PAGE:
Wherever you needed to communicate, Motorola was there.
By but 1998, Motorola's was losing ground in the cellular handset market and Nokia surpassed it as the world's largest mobile handset maker. The company had arguably lost its way until 2004, when it made a big splash with the introduction of the clamshell Razr handset. The surprising success of the handset prompted the company to aggressively cut prices (and margins) to capture market share -- once $200 with contract, it quickly became the "free" phone -- but ultimately fail to develop a worthy successor to the device.
Within a few years, the cell phone market had shifted again, moving away from the clamshell phone and toward candybar-style "feature" phones that used touchscreens and, later, Internet connectivity to woo consumers. Unsurprisingly, 2006 marked the first year that RIM's BlackBerry burst from the closed corridors of corporate America and into the hands of regular consumers.
While Motorola continued investment in enterprise mobility for government and public safety (two-way radio for first responders, wireless infrastructure, RFID) and home mobility (routers, switches, cable boxes), the writing was on the wall for its consumer cellular products, and then again began to fall behind.
Its employment of the Google Android operating system in 2008 would give new life to its mobile phone business, but the global economic downturn soon exposed the truth: the manufacture of consumer smartphones was never really part of Motorola's DNA.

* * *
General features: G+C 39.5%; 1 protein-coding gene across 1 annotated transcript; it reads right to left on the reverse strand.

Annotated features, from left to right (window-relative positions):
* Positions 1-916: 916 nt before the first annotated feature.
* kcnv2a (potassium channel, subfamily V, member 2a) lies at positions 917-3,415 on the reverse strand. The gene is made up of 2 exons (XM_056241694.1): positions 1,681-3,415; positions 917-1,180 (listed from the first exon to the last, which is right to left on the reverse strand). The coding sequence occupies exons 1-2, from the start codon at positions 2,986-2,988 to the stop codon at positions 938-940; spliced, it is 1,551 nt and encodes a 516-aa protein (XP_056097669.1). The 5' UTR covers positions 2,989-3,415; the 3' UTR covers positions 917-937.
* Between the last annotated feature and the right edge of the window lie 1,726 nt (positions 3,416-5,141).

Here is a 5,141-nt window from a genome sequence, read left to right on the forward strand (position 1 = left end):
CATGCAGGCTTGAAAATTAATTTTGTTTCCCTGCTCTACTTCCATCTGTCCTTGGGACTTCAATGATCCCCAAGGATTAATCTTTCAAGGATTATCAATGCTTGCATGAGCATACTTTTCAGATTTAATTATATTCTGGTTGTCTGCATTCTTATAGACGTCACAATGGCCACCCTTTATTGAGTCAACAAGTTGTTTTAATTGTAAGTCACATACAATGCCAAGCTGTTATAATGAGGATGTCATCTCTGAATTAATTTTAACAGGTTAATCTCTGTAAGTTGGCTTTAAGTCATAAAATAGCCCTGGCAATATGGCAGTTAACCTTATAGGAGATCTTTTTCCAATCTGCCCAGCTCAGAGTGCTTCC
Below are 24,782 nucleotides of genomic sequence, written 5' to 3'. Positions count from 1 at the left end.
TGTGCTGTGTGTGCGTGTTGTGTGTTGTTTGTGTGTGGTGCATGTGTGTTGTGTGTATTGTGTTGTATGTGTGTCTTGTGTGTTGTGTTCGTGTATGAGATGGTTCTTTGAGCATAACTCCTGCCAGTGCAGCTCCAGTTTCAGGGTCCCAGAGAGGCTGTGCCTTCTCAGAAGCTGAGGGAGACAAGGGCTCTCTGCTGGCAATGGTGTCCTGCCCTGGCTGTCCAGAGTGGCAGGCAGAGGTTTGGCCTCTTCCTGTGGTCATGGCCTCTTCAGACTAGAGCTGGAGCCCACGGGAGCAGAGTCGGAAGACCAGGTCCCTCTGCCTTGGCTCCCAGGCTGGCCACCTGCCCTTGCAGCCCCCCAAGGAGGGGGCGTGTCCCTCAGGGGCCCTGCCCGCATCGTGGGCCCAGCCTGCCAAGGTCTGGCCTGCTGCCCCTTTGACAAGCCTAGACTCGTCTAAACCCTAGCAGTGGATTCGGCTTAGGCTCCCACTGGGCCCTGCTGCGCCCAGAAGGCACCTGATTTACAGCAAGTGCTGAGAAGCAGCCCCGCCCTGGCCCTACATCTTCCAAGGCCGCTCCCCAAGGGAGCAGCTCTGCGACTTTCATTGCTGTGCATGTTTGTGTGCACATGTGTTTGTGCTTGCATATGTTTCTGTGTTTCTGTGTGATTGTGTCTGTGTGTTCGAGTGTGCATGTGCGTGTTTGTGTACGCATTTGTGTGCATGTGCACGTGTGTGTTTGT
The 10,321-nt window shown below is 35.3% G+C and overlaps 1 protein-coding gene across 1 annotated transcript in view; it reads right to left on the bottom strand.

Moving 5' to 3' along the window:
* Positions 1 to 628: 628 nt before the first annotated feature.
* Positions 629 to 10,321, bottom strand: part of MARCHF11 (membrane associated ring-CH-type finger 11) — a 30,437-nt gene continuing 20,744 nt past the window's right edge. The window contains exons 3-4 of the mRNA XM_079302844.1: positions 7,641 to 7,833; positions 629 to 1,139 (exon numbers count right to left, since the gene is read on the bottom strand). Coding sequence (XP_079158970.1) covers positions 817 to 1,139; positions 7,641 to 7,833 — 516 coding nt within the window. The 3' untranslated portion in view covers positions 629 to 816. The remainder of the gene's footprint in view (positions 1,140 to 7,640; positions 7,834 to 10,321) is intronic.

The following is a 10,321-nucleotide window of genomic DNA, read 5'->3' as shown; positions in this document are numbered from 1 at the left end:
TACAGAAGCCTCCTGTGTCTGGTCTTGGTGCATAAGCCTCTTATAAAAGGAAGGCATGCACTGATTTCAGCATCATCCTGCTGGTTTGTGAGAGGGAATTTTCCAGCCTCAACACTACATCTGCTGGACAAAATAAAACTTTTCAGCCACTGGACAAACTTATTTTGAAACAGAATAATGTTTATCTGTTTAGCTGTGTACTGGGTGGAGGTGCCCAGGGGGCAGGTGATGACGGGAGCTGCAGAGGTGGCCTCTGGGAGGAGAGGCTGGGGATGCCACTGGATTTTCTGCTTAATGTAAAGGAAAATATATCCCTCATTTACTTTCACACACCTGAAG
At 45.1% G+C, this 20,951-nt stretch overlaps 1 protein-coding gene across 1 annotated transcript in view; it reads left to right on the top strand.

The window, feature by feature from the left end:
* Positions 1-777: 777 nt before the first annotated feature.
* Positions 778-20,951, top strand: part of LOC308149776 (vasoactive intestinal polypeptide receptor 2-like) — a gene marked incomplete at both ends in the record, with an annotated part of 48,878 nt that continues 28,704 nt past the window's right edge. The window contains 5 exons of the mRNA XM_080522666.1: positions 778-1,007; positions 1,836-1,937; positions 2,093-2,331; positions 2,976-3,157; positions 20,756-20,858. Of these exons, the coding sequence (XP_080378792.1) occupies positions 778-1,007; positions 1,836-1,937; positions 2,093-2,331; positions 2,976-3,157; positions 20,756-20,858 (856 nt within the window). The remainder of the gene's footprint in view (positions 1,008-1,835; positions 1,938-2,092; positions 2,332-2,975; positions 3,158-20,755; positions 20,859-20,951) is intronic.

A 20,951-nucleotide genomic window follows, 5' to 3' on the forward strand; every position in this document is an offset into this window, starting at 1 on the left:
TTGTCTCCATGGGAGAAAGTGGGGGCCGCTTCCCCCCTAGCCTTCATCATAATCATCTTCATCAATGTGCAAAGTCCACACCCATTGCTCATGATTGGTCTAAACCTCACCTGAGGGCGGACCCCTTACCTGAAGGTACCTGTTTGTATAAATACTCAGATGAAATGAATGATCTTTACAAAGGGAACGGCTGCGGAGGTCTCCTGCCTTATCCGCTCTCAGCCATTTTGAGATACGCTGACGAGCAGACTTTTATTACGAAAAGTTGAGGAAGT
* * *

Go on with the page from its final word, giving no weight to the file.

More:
It's no surprise, then, that the company would again regroup and focus on its infrastructure business, selling off its consumer device arm much as it did with televisions in 1974. It took more than three decades longer for the phone to reach maturity, but the device's development into a full-blown computer was never something Motorola had interest in.
If you look at Ma Batwings' history, it has always been the facilitator of communication, never the end nodes. Once immature technology emerged as a mature, commercial product, Motorola has historically sold it and moved on. Its best talents are in the research and development of new technology, not the commercialization of it.
And the history follows suit. In 1999, Motorola spun off its satellite, government and defense businesses. In 2003, Motorola spun off its semiconductor business; it would become Freescale. In 2006, Motorola sold off its automotive telematics business to Continental AG. In 2008, it sold its biometrics business to defense firm Safran.
Develop, introduce, sell, profit. And all the while, retain the lucrative business of connecting technology.
The Google acquisition of Motorola Mobility, while major, is the close of yet another chapter in Motorola's storied history. The company is finally departing the mobile handset market. While the sector made the company a household name, it should never have stayed this long.
Motorola, of course, is best when the batwings are unseen.